0Comment|Was this review helpful to you? Report abuse
on 2 May 2015
Reading the reviews of this book by one of the funniest, brightest and most interesting people on television, I expected a clever, funny read.

And there are good moments.

Sadly they are sandwiched between layers of poker jargon. Worse still, the card games make up most of the book. It might as well be in code or a foreign language. If you don't play poker, you won't have the first clue what's going on.

Very disappointed as I bought this for my wife, who also gave up well before the half way point.

I fold!
0Comment| One person found this helpful. Was this review helpful to you? Report abuse
on 5 December 2012
Have always been a fan of old VC - who plays with old men and basically gives anyone a shuffle, up the Old Vic, ever since Late Night Poker was broadcast for the first time on channel 4. Inspired me to start playing online when you could have dealers choice games and dealers made up games!!

A favourite of mine was Lamebrain Pete - with a hint of suicide guts thrown in - you had to be awake to spot that one and pi55ed off a lot of people of their virtual chips - LOL!

That was back when everyone was on dial up - so 30 seconds was enough to confuse everyone.

Just want to congratulate Victoria and "Mark" - must be the perfect marriage of geeky intelligence.

I expect a lot of these low reviews are by people who VC has taken money off or beaten at poker. God knows why anyone would complain or even read a book that contains references to poker - if you can read the blurb.

What was most poignant to me was a few sentences that she made in reference to one of her ex boyfriends. Think it was on page 200 and something. Really summed up my feelings to my ex girlfriend - of 5 years - 2 years after.

Stupidly I texted it to her - unsurprisingly I didn't get a response - lol!

Anyway - a great read and finished it in about 3 days on my holiday. Have had Devilfishes on loan for a while now but have been engrossed by Heist - possibly the best true crime book ever written.
0Comment|Was this review helpful to you? Report abuse
on 28 January 2015
This book has enthralled me. I have a nasty habit of leaving books half-read by the side of the bed and then another half-read book gets on top of it and then another. This one grabbed me and would not let go.

She has interwoven her life as a poker player - obviously a much bigger part of her life than I had appreciated - with a hand-by-hand account of the biggest card game of her life. She talks about the big hands and the small hands; the bets and the folds, the successes and the 'bad beats', and weaves that together with the highs and lows of her own life; all in the present tense so you are with her step by step as she learns about poker and learns about life.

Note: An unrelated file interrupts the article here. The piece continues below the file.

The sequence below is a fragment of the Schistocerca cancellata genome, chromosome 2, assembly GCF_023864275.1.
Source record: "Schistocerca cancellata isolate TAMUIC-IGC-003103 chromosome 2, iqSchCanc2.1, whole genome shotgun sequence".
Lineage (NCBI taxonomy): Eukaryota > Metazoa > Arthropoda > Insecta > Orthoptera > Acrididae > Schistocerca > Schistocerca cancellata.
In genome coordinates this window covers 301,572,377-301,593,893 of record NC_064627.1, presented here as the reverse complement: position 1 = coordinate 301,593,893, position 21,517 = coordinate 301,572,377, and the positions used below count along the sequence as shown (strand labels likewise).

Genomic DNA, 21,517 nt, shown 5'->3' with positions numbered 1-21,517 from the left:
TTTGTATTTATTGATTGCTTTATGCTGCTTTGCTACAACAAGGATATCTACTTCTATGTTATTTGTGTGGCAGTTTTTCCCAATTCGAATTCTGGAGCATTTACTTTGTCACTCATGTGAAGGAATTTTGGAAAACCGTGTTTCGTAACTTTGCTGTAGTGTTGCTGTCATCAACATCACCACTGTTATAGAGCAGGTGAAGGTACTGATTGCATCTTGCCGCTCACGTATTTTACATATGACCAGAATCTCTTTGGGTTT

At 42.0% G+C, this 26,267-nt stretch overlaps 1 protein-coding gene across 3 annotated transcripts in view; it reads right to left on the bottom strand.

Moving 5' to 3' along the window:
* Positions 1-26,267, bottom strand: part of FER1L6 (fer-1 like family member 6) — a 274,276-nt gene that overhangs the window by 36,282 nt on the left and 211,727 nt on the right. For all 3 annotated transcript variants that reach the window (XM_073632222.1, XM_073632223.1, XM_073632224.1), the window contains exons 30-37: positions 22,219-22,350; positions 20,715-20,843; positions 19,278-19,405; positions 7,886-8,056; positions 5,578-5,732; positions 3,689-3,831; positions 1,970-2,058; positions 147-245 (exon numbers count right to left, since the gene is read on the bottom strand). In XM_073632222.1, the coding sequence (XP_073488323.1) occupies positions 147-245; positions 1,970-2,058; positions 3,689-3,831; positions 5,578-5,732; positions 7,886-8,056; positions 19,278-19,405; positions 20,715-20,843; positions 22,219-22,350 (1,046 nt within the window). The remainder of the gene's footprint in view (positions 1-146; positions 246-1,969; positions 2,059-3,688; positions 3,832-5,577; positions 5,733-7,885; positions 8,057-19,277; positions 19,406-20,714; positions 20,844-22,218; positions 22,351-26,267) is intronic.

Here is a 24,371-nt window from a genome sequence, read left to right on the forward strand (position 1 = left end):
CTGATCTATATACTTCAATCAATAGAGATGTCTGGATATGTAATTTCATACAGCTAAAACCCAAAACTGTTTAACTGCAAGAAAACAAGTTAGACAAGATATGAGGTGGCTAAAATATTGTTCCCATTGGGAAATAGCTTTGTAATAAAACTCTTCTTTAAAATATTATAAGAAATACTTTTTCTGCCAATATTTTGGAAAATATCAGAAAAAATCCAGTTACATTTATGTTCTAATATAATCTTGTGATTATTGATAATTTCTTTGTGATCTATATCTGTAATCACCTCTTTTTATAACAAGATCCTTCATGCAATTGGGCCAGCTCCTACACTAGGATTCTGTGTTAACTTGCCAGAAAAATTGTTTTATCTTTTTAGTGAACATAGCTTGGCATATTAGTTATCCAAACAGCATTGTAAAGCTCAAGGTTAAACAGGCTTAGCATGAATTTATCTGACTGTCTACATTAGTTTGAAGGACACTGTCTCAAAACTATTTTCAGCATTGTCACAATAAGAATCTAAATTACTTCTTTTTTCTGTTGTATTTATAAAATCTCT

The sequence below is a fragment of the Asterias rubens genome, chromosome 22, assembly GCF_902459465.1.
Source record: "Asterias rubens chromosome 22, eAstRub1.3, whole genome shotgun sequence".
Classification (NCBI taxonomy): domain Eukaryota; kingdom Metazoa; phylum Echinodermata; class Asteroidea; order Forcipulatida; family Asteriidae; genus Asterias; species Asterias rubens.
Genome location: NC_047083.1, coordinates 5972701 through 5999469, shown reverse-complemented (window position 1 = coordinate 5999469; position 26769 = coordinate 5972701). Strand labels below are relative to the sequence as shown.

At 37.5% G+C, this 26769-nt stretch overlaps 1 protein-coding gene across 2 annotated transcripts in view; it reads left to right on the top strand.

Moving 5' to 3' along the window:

The two accounts suddenly come together as she reaches that point in 2006 when she was on the verge of winning a major tournament in London, in her home club amongst all the strange characters that have surrounded her through 23 chapters.
0Comment|Was this review helpful to you? Report abuse
on 3 January 2012
I quite like Victoria Coren from what I have seen on TV, and have a passing interest in poker.
After hearing comedian Richard Herring praise this book I thought I'd give it a try and was glad I did.
If you don't like poker at all, you probably won't find it interesting.
However, I'm not a gambler, but found all the stories about casinos and wagers between players astonishing and eye-opening!
Towards the end I thought it got quite sad and poingant as it became apparent how desperate even the most successful players were, how much they needed to play and to gamble.
But overall, I really enjoyed this book, and completed it in just a few days of reading.
0Comment|Was this review helpful to you? Report abuse
on 12 November 2010
This book is beautifully written by a fearless young woman who entered a mans' world and with her pluck and determination charmed them all. Her journey is AWESOME and she takes you with her all the way. The analogies with Alice in Wonderland are very clever, and the structure and pace well considered. It is a page turner. Even those who are unfamiliar with poker will enjoy the read. She writes about the rogues with whom she plays and with whom she has forged deep friendships with affection and compassion. The characterisations are terrific and very amusing. I laughed out loud many times. She's a winner!
0Comment|Was this review helpful to you? Report abuse

Sponsored Links

  (What is this?)